About a kilometre north of Brasenose College—where John Middleton Murry studied—stands a tall palladian building behind a grassy forecourt that once served as Oxford’s first hospital. Quite recently refurbished, the Radcliffe Humanities Building is home to TORCH, the Oxford Research Centre in the Humanities, our generous hosts for this year’s Katherine Mansfield Society’s postgraduate conference. Characteristically infused with a touch of Bloomsbury and New Zealand, the event brought together early career researchers, from master’s students to recently submitted doctoral students, with established scholars for a supportive and engaging day.
Elleke Boehmer, director of TORCH and Professor of World Literatures in English at Oxford University, introduced our discussions with some prefatory remarks on the recent appeal to exhume Mansfield’s remains from Avon in France to her birthplace in Wellington. Boehmer, perhaps spiritedly, invited the delegates to reflect on the orientation of the critical responses, such as the Katherine Mansfield Society committee’s unanimous disapproval of the plan. Introducing her new interest in ‘Southness’—a collective experience of the global south—Boehmer suggested that such positions may be looking at the idea from a northern-hemisphere perspective. Quoting provocatively from Mansfield’s poetry, J. M. Coetzee, and the final lines of Gerri Kimber’s new biography of Mansfield’s early years, Boehmer reaffirmed Mansfield’s home in the South as the spectre that continued to haunt and inspire Mansfield’s life until the end. These thoughts continued to reverberate throughout the day.
Our first panel saw Sanna Melin Schyllert argue that in the work of Elizabeth von Arnim, whose cousin was Mansfield, heroines usurp the conventions of classic romances through their sacrifice. Helen Saunders demonstrated Mansfield’s shifting appreciation of James Joyce and pondered the reciprocity of such admiration, examining Joyce’s ‘The Dead’ and Mansfield’s ‘The Stranger’ in dialogue with one another. Moira Mitchell offered a new and exciting psychoanalytic reading of ‘The Garden Party’ to complement and reorient a myriad of existing readings.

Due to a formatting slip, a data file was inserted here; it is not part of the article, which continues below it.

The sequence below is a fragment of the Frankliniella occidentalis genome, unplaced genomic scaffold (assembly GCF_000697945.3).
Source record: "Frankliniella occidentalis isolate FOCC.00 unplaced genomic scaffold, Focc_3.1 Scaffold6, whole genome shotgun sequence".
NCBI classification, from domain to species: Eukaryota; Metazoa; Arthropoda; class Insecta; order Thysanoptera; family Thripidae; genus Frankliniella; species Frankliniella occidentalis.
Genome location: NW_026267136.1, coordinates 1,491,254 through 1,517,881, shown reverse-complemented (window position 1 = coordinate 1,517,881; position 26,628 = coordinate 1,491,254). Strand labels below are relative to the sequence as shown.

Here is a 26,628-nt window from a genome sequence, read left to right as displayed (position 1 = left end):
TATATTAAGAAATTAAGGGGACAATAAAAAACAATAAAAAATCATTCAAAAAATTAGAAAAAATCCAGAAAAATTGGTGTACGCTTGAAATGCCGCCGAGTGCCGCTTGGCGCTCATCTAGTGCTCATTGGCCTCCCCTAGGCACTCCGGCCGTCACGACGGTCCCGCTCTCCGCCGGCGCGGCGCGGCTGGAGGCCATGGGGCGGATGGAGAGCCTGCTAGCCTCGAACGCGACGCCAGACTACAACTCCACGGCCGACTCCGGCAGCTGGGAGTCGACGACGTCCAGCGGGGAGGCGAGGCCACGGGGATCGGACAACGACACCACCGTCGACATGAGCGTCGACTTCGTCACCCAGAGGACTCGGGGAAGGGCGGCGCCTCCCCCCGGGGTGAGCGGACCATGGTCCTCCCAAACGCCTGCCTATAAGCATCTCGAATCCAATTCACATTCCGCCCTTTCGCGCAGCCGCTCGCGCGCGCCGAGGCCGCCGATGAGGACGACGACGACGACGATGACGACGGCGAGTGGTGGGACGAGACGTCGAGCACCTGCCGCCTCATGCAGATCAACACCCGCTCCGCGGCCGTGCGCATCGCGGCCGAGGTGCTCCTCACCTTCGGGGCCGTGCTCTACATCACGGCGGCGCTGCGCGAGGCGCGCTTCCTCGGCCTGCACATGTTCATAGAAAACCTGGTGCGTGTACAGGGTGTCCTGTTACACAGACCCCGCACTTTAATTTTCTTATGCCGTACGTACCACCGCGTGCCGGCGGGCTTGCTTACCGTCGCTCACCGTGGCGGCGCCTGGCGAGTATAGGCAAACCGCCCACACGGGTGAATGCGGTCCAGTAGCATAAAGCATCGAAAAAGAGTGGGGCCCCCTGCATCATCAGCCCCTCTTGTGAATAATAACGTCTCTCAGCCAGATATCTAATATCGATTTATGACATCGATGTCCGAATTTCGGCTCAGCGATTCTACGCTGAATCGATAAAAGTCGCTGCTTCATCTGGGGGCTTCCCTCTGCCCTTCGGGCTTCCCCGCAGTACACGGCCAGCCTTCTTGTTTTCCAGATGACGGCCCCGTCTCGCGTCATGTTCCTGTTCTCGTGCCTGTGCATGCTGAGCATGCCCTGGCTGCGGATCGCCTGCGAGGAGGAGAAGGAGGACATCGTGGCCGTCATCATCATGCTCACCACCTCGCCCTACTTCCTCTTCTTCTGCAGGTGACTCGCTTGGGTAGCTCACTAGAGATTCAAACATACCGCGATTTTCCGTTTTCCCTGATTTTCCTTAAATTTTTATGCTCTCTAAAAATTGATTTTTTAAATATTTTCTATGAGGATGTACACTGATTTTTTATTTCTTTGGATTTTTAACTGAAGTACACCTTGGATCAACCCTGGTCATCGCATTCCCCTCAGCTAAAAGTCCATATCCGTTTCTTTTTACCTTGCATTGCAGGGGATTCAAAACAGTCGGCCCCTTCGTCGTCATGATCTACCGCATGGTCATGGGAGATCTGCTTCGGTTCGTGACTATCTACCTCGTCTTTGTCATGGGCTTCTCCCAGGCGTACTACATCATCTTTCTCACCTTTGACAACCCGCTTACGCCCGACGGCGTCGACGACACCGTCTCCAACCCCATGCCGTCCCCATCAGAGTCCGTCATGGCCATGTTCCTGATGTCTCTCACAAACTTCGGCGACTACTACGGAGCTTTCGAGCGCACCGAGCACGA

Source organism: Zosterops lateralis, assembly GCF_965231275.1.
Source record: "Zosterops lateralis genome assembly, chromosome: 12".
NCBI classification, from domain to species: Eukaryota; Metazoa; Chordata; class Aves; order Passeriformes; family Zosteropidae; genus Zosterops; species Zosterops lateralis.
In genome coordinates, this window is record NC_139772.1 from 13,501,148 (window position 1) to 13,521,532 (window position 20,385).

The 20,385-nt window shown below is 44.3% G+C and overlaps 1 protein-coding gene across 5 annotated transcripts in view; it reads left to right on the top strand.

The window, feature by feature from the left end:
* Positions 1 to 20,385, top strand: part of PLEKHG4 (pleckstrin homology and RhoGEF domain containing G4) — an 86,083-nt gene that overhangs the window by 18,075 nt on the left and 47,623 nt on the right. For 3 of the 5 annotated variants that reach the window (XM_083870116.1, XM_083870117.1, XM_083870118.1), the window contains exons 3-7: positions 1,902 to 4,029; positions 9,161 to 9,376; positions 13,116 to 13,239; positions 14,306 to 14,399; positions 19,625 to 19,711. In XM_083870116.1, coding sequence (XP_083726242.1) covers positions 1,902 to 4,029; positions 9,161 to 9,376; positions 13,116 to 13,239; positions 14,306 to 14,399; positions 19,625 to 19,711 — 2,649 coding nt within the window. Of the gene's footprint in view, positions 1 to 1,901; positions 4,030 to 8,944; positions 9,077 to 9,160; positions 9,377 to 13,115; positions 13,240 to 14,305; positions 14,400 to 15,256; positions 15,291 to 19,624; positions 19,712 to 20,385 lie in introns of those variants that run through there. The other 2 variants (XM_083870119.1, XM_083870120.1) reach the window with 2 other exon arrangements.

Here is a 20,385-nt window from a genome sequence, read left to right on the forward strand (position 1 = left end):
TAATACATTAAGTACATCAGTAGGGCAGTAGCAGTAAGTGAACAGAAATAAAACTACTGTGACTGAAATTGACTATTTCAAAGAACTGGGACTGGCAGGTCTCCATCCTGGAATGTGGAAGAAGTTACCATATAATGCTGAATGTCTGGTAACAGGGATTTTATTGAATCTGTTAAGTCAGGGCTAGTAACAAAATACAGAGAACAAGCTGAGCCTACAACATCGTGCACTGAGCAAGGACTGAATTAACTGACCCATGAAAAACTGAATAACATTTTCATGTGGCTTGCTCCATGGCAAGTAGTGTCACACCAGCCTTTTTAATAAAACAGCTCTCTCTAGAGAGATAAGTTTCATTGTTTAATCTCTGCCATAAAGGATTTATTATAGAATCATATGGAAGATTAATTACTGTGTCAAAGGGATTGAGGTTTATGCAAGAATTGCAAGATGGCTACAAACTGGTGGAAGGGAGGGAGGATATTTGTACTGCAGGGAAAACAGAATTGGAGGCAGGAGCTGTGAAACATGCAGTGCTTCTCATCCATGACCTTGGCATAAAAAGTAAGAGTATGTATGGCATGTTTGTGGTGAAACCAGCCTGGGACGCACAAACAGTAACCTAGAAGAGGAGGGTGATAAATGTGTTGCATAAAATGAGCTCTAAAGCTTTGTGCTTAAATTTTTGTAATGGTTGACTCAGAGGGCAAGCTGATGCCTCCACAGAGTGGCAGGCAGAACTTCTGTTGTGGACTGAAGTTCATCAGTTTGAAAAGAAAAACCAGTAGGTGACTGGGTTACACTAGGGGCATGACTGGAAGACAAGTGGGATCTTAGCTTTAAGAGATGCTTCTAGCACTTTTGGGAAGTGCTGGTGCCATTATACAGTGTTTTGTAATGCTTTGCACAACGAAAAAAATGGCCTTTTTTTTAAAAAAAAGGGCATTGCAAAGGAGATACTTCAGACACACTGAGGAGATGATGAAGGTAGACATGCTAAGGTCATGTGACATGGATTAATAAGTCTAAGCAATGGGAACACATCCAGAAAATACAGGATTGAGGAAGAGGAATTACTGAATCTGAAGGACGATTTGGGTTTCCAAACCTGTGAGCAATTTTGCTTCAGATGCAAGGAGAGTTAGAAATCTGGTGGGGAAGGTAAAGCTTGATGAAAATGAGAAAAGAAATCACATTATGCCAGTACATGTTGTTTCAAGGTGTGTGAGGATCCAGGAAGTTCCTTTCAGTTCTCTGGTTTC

In our second panel, Valeria Taddei argued for the unfixed nature of Mansfield’s epiphanies, exploring Mansfield’s life-writing in connection to her creative practice. Karli Wessale’s talk followed neatly on, offering a reading of epiphany in ‘The Little Governess’ that forces the heroine to accept her gloomy reality. Louise Edensor then explained how Mansfield’s writing developed during the period in which she wrote for the New Age, and considered the affinity between Mansfield, A. R. Orage and Beatrice Hastings.
Lastly, Christina Dodson Castillón powered through every technical difficulty we managed to throw at her and delivered a new reading of madness in Mansfield’s ‘Prelude’, contextualising them in a socio-historical environment. My own paper argued for seeing the revision of Mansfield’s The Aloe to ‘Prelude’ as an attempt to remove the colonial dimension of New Zealand life. And finally, Lotta Schneidemesser took us back to the Frankfurt Book Fair in 2012, and examined how Mansfield can be emblematic of New Zealand literature when she is taken from her context.
Our keynote was splendidly delivered by Gerri Kimber, Chair of the Katherine Mansfield Society and Visiting Professor at the University of Northampton. Kimber’s talk envisioned five of Mansfield’s New Zealand stories as comprising their own cycle, sharing thematic links in the harsh reality of colonial life. This reading challenges received understandings of Mansfield’s brother’s death turning Mansfield’s attention squarely to New Zealand, suggesting a sustained and coherent interest in writing New Zealand life from the moment she arrived back in London. Kimber’s talk was punctuated with beautiful photographs of Mansfield’s early life and depictions of the original editions of these 1912-1913 stories. A lively discussion soon followed, with Kimber’s talk bringing together the threads of discussion and responding to some of the thoughts offered by Boehmer at the beginning of the day.
Alice Kelly chaired our roundtable, which included Janet Wilson and Delia da Sousa Correa as well as Boehmer and Kimber, with each scholar offering insightful summary thoughts. After inviting questions from the floor, those who were able to come trekked across Oxford to Jamie’s Italian restaurant, where no one was as excited as Louise Edensor, who admitted she had half come to the UK from Dubai to experience a Jamie Oliver restaurant. It was a wonderful day full of modernism, postcolonialism, psychoanalysis, and women’s writing, and I am sure all involved—now members of the Katherine Mansfield Society—await next year’s conference with great anticipation.